This document describes best practices that you can consider while designing your virtual machine (VM) migration to Google Cloud with Migrate for Compute Engine. Migrate for Compute Engine helps you migrate VMs from a source environment to Google Cloud. Your source environment might be running in an on-premises environment, in a private hosting environment, or in another cloud provider.
This document is part of a series:
- Migrating VMs with Migrate for Compute Engine: Getting started
- Migrating VMs with Migrate for Compute Engine: Building your foundation
- Migrating VMs with Migrate for Compute Engine: Migrating your VMs
- Migrating VMs with Migrate for Compute Engine: Best practices (this document)
This document is useful if you're planning to migrate VMs from a supported source environment to Compute Engine with Migrate for Compute Engine. It can help you avoid common pitfalls, expensive refactorings, and later fixes by implementing best practices early in your VM migration project. These source environments can include the following:
- A VMware vSphere environment
- A Microsoft Azure VM environment
- An Amazon Elastic Compute Cloud (Amazon EC2) environment
- Physical servers and VMs running an operating system that Google Cloud supports
The best practices described in this document cover the following areas:
- Assessing your source environment
- Building your foundation
- Migrating your VMs
- Troubleshooting migration issues
Assessment best practices
This section describes best practices to address common issues that might arise during the migration assessment phase. As described in Designing the migration to Google Cloud, in the assessment phase, you assess your source environment, the workloads that you want to migrate to Google Cloud, and which VMs support each workload.
Involve the teams responsible for your workloads as early as possible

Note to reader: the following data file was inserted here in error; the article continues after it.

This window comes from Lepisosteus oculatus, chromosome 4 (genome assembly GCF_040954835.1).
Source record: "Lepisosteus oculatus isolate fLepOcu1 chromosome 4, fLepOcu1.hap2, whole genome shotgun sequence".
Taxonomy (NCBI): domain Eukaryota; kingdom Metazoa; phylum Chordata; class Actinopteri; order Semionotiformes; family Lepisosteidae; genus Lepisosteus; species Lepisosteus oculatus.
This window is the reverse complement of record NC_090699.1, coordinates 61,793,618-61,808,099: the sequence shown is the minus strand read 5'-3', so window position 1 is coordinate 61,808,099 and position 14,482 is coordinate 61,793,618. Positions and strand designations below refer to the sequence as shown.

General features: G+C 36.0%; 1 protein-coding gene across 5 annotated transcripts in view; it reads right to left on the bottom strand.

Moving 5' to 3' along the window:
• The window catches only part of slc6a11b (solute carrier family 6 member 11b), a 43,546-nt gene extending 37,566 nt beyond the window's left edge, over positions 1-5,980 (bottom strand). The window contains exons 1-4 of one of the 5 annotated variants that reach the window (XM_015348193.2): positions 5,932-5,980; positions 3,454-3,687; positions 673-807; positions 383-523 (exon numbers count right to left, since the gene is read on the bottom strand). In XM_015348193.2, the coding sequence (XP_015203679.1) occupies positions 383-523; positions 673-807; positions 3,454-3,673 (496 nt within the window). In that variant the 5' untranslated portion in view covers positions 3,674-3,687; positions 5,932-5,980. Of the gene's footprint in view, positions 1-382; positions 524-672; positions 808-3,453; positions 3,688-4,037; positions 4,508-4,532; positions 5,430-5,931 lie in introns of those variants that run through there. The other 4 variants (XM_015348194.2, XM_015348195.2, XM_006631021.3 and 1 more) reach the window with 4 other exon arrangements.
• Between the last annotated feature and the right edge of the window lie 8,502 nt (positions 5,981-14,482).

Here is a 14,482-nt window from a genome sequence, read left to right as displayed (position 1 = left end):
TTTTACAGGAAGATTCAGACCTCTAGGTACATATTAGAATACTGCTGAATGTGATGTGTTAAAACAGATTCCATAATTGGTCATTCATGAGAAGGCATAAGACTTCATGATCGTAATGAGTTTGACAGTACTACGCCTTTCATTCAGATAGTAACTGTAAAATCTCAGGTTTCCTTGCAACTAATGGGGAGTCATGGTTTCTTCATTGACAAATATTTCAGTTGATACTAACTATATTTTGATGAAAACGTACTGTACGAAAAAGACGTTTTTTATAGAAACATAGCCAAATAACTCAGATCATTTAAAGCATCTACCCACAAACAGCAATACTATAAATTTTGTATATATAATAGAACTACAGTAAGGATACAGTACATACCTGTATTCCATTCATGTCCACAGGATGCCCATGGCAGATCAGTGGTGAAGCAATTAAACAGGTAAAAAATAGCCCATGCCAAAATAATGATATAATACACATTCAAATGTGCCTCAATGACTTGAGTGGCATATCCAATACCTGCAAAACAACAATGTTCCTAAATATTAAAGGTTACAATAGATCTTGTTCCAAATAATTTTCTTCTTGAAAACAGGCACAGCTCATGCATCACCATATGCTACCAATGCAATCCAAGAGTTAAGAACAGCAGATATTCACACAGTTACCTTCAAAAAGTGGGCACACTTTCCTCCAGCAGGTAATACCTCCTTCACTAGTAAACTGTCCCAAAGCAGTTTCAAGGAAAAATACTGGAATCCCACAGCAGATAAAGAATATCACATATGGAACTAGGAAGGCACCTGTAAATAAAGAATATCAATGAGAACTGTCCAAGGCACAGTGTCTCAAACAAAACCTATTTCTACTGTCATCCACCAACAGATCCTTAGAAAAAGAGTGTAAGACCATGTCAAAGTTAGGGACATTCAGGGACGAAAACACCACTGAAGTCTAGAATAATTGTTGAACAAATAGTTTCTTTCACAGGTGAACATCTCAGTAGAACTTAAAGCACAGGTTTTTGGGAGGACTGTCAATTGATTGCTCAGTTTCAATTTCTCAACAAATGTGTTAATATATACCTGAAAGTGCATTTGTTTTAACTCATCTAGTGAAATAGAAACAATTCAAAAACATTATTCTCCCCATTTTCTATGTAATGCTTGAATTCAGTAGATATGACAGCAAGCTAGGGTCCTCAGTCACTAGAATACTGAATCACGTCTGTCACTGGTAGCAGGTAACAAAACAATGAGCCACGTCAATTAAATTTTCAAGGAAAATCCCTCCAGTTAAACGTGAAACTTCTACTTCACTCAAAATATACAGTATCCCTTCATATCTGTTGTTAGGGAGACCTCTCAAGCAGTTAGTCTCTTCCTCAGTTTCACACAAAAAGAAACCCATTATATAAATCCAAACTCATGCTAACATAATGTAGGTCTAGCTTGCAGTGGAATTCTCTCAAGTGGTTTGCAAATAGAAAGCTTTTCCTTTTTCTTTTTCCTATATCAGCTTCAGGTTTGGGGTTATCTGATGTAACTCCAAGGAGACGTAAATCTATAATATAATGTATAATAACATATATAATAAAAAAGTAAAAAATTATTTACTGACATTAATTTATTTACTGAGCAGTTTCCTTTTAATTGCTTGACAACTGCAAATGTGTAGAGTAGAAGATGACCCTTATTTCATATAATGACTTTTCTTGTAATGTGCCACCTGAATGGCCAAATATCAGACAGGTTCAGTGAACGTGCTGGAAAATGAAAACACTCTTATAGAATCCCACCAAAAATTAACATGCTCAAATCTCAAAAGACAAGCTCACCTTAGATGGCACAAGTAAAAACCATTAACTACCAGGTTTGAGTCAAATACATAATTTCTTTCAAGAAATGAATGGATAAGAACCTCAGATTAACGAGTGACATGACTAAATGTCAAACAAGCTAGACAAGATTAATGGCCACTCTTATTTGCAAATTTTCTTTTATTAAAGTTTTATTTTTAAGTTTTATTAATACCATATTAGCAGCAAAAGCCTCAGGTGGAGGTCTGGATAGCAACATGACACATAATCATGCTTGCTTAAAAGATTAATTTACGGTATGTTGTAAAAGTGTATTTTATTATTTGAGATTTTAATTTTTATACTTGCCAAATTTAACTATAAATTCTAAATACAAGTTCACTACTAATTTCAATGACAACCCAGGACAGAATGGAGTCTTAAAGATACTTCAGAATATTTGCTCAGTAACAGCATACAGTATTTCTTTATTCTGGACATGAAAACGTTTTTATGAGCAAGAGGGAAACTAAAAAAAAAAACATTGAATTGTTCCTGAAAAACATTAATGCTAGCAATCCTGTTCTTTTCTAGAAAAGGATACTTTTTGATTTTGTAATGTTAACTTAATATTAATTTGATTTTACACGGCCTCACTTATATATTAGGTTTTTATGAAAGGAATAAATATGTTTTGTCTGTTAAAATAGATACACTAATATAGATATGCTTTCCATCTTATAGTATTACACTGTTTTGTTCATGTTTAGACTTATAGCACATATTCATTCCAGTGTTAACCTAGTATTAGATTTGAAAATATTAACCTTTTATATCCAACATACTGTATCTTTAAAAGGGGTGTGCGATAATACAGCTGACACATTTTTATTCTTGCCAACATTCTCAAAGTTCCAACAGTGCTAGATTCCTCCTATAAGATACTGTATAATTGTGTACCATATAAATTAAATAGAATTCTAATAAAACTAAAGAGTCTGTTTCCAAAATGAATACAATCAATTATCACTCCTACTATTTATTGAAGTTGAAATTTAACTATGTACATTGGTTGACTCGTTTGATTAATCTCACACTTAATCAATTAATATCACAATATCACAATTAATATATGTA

During the first phase of the migration, gather information about the source environment by involving and interviewing all teams that are responsible for your environment, workloads, and VMs. For example, to assess the technical requirements of your migration, interview development teams, operation teams, security teams, and the lines of business and stakeholders that are related to the workloads to migrate. To assess the regulatory requirements of your migration, include legal and compliance teams in these interviews.
This best practice helps you avoid surprises and unexpected issues caused by unforeseen migration requirements and dependencies.
Analyze the complexity of your environment
When assessing the source environment and VMs, evaluate factors that might affect the complexity of a migration. Determine the criteria and data points to assess the complexity of each workload. If the complexity of a migration increases, you might have to plan for additional time and effort to complete the migration. For example, you might consider the following factors:
- Do you need to migrate VMs with operating systems that you want to update?
- Do you need to migrate VMs with unsupported operating systems?
- Do you need to migrate bare-metal or physical servers?
- Do you have dependencies on a given hypervisor?
- Do you need to migrate from a hypervisor that Migrate for Compute Engine doesn't currently support?
- Do you have dependencies on certain technologies or services that you don't want to or can't migrate?
- How many VMs do you need to migrate?
- Do any of these VMs have dependencies to other applications, systems, or VMs?
- Does your migration team have experience with Google Cloud?
- Does your migration team have experience with Migrate for Compute Engine?
- What are your security and governance requirements?
- Do you have a strategy for deploying resources in the cloud?
- Do any of your workloads have hard-coded configurations that you can't change?
- Do your workloads require licensed operating systems or other licensed software?
When assessing the migration plan, if you need to migrate VMs from an environment that you manage with an unsupported hypervisor, follow the guidance to migrate physical servers. For this process to work, a VMware host and a VMware vCenter instance must be in the same network as the VMs that you want to migrate. If there's no VMware host in the network, we recommend one of the following options to migrate your VMs to a source environment that Migrate for Compute Engine supports:
- Migrate VMware VMs with VMware HCX to Google Cloud VMware Engine.
- Migrate supported non-VMware VMs to a VMware environment with VMware HCX OS Assisted Migration.